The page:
Today, Shakespeare towers over all other English writers and has few rivals in any language. His genius and creativity continue to astound scholars, and his plays continue to delight audiences. Many have served as the basis for operas, ballets, musical compositions, and films. While Jonson and other writers labored over their plays, Shakespeare seems to have had the ability to turn out work of exceptionally high caliber at an amazing speed. At the height of his career, he wrote an average of two plays a year as well as dozens of poems, songs, and possibly even verses for tombstones and heraldic shields, all while he continued to act in the plays performed by the Lord Chamberlain's Men. This staggering output is even more impressive when one considers its variety. Except for the English history plays, he never wrote the same kind of play twice. He seems to have had a good deal of fun in trying his hand at every kind of play.

Shakespeare wrote 154 sonnets, all published on 1609, most of which were dedicated to his patron Henry Wriothsley, The Earl of Southhampton. He also wrote 13 comedies, 13 histories, 6 tragedies, and 4 tragecomedies. He died at Stratford-upon-Avon April 23, 1616, and was buried two days later on the grounds of Holy Trinity Church in Stratford. His cause of death was unknown, but it is surmised that he knew he was dying.

(Bowker Author Biography)

Reviews 1

School Library Journal Review

Gr 2-4-Sticking closely to the series format, Burdett retells the story of The Tempest in rhyming couplets. Her students' drawings filled in with clear bright marker colors, along with the children's boxed comments, provide the book's primary appeal. The main text is distinctly plodding-especially when compared with the original. While it's true that the simple couplets might be easy for an adult to understand at first glance, they are not exactly a breeze for early readers, the audience for this book. It would require almost as much effort to use this text for a performance (as suggested) as it would to perform scenes from the original work or to have children create their own improvisations on the story. Burdett's techniques for exciting children about Shakespeare certainly seem to work well with her own classes. It seems sad that other youngsters might be handed a finished product rather than the fun of creating their own interpretations. The final page contains suggestions for parents and teachers.-Sally Margolis, Barton Public Library, VT (c) Copyright 2010. Library Journals LLC, a wholly owned subsidiary of Media Source, Inc. No redistribution permitted.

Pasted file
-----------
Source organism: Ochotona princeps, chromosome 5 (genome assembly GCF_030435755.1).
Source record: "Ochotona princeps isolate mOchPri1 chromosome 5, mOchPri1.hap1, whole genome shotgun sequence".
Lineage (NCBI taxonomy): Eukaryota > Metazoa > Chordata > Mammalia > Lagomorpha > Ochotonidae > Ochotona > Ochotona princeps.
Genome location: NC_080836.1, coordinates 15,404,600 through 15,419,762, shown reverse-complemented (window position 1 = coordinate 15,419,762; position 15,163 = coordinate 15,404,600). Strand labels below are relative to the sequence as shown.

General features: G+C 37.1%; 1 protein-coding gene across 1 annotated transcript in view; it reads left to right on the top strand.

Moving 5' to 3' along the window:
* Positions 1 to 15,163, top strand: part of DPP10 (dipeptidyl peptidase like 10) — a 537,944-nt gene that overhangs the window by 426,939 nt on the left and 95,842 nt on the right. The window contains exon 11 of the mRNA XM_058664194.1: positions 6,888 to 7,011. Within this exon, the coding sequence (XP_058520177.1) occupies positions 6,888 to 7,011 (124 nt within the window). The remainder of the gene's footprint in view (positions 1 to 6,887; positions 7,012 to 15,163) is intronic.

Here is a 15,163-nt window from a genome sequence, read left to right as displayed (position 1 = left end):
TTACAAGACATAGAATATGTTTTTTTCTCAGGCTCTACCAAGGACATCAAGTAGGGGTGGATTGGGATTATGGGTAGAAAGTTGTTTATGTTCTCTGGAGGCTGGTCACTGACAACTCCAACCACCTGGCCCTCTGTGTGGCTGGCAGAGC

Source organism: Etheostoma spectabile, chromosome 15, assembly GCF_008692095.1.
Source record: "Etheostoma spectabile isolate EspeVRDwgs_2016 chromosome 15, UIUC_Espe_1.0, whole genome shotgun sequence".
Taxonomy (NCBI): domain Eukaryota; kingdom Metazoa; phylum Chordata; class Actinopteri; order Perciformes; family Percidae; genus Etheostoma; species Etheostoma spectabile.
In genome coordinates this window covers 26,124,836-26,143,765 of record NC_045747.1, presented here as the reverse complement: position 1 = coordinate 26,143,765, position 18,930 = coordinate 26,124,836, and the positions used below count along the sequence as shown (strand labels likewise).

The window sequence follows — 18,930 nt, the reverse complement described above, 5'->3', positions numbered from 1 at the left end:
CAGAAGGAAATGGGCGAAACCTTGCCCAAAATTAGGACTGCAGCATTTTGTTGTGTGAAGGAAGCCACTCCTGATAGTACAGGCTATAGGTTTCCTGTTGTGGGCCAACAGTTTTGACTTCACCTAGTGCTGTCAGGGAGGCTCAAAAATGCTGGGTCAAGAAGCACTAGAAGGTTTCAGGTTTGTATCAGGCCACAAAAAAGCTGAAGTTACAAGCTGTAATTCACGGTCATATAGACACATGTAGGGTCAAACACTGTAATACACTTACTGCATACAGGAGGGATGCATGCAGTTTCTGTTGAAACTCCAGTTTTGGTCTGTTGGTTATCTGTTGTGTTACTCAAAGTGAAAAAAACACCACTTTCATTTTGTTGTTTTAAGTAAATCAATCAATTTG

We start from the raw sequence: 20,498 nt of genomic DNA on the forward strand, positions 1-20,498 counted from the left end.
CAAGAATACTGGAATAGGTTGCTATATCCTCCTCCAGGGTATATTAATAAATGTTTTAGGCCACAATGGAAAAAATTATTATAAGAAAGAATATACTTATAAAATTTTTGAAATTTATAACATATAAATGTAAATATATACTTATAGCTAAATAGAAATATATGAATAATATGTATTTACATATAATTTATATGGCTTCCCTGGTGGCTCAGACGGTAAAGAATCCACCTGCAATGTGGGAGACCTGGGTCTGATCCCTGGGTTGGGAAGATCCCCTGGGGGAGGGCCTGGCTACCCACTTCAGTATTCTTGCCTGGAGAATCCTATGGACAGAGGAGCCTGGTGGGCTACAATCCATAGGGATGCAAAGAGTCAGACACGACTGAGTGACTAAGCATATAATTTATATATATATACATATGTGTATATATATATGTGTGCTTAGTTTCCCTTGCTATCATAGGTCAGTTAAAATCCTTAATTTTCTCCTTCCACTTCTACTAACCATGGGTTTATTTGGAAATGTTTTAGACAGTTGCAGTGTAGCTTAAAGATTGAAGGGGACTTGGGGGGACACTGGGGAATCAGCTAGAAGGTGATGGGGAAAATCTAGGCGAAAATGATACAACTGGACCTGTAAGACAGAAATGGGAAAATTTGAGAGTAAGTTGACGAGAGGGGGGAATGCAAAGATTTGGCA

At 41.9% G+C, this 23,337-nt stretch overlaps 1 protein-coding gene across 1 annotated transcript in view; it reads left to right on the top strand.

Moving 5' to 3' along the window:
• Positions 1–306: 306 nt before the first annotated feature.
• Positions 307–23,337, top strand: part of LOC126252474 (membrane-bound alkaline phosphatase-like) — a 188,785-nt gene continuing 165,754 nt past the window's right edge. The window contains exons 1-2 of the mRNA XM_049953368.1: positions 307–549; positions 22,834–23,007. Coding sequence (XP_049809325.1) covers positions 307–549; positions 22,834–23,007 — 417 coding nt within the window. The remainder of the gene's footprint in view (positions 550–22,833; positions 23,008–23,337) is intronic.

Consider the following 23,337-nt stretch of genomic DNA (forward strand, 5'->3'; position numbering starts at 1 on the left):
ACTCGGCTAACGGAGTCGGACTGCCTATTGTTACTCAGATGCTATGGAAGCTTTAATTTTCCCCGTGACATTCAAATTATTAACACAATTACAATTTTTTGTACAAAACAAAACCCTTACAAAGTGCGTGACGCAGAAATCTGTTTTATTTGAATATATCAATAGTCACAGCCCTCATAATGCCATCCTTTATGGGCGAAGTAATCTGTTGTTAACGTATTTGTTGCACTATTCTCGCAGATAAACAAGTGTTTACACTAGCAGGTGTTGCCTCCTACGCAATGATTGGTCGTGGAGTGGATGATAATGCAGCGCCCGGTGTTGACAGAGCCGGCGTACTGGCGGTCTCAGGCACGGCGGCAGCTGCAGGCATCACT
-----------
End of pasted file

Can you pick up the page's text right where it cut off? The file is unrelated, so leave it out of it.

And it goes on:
"Admired Miranda! You are different from the rest. So perfect and so peerless. Of all women, you're the best. The instant I saw you, it was like a tidal wave, My heart flew to your service, and I became your slave." "I am your wife," she promised, "if you will marry me." Ferdinand fell upon his knees, "And I thus humble be." Now all this while the lovers thought they were alone, Little did they know they had a chaperon. Prospero stood watching this tender scene unfold. To him their love was precious as the finest, rarest gold. "It is a joyous day! This union must be blessed." His heart was satisfied, for they both had passed the test. Excerpted from The Tempest for Kids by William Shakespeare, Lois Burdett All rights reserved by the original copyright owners. Excerpts are provided for display purposes only and may not be reproduced, reprinted or distributed without the written permission of the publisher.